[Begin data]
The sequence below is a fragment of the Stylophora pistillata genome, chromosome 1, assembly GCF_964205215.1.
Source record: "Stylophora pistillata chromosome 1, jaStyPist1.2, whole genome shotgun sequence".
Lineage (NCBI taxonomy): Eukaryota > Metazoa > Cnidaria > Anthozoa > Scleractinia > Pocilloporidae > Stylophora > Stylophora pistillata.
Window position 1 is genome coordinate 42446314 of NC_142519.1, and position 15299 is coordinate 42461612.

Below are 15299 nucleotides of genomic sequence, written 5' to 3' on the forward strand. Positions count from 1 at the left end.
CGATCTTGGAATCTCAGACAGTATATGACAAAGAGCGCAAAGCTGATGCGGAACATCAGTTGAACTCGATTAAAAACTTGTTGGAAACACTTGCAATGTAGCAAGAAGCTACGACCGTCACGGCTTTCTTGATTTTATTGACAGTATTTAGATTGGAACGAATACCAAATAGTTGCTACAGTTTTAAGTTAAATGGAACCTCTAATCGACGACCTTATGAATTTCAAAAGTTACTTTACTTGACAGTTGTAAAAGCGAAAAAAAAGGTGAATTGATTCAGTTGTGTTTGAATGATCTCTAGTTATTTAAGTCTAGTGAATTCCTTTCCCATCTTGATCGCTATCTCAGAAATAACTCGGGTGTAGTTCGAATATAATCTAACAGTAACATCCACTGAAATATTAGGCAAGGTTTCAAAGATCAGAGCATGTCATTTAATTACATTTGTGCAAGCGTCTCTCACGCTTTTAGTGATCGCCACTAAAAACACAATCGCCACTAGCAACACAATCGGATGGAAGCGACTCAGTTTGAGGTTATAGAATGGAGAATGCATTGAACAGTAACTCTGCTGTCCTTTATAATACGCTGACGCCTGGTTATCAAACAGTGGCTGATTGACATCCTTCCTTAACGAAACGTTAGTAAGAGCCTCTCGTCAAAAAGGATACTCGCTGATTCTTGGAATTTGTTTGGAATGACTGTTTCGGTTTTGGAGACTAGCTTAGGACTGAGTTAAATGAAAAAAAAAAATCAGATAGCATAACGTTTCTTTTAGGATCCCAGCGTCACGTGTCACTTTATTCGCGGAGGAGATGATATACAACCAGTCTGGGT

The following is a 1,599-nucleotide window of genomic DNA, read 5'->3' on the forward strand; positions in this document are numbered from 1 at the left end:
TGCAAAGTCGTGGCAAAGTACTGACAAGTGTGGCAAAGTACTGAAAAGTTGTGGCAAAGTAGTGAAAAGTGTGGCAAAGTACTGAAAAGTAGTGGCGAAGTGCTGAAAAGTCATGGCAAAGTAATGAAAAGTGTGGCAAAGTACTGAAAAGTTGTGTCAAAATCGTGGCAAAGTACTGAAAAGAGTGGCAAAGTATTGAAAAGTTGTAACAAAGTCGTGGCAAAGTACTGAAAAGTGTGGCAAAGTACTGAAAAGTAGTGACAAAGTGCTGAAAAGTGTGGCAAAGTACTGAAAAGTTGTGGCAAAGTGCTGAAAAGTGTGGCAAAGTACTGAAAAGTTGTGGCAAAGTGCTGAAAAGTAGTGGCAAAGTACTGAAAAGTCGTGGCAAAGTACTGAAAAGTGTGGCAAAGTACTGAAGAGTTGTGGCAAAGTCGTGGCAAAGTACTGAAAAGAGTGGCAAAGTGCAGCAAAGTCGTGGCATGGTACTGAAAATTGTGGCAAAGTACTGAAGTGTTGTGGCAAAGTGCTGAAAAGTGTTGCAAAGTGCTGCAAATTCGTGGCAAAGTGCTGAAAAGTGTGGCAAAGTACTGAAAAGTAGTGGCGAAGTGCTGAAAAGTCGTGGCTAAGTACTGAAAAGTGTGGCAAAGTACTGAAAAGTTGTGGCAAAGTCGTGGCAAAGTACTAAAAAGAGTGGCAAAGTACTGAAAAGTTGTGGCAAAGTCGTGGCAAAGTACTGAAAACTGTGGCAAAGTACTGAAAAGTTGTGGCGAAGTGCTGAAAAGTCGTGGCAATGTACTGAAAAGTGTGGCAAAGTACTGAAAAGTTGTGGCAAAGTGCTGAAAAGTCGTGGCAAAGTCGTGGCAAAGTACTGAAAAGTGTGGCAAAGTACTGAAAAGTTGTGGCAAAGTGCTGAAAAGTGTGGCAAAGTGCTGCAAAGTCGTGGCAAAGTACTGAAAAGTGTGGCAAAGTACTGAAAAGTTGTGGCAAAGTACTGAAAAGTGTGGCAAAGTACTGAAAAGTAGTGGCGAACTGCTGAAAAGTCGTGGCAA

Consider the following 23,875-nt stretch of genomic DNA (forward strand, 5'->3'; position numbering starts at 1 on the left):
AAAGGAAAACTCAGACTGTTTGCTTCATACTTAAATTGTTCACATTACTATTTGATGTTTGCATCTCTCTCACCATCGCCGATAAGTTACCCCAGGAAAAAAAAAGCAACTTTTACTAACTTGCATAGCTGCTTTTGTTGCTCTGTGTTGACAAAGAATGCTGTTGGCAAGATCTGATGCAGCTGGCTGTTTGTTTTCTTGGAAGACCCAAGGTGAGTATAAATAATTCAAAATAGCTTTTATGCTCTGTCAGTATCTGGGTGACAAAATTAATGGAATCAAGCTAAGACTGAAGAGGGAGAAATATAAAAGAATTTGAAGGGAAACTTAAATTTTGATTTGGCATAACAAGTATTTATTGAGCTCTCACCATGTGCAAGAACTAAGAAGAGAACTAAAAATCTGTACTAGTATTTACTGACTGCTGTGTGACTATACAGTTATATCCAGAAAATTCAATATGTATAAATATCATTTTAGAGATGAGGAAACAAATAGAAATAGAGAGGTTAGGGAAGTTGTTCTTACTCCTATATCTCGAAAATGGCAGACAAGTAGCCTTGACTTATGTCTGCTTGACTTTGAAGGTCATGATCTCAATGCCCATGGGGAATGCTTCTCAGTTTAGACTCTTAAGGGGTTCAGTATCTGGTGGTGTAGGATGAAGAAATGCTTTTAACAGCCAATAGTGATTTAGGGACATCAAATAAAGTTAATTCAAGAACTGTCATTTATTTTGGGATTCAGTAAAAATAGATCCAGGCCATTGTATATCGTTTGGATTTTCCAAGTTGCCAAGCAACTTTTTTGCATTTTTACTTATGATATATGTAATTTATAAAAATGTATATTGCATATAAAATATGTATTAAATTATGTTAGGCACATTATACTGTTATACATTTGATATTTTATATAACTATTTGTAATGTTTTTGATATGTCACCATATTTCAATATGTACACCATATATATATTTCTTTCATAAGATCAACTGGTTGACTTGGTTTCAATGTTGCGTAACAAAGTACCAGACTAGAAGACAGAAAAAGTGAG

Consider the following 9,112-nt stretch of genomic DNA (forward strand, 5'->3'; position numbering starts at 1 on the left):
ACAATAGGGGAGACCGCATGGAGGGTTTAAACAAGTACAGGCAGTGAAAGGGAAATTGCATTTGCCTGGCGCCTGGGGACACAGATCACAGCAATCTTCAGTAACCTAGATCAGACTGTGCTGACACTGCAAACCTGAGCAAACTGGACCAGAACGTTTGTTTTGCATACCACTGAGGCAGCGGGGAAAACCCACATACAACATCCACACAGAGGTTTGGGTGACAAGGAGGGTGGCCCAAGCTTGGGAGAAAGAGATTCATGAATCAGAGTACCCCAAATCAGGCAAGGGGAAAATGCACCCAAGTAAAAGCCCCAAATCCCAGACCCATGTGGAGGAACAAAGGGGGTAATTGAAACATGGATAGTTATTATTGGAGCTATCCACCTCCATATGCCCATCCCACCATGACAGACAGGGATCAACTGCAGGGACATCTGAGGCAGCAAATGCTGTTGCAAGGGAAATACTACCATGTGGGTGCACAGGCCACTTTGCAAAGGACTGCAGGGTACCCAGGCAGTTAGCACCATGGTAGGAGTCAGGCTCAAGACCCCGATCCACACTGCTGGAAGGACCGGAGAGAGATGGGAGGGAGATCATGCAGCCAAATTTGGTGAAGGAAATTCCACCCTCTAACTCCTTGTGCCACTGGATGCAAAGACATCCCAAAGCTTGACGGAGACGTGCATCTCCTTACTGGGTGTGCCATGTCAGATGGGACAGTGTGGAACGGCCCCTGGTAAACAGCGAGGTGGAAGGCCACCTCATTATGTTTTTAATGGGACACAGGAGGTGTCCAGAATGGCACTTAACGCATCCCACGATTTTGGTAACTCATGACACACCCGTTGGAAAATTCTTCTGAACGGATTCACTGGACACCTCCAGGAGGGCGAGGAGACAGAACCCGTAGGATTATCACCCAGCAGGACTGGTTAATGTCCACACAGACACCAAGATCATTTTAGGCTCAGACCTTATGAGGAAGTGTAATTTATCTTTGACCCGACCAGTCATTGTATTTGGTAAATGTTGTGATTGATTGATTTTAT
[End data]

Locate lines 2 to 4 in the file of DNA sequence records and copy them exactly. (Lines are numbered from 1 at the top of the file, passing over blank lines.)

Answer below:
Source record: "Stylophora pistillata chromosome 1, jaStyPist1.2, whole genome shotgun sequence".
Lineage (NCBI taxonomy): Eukaryota > Metazoa > Cnidaria > Anthozoa > Scleractinia > Pocilloporidae > Stylophora > Stylophora pistillata.
Window position 1 is genome coordinate 42446314 of NC_142519.1, and position 15299 is coordinate 42461612.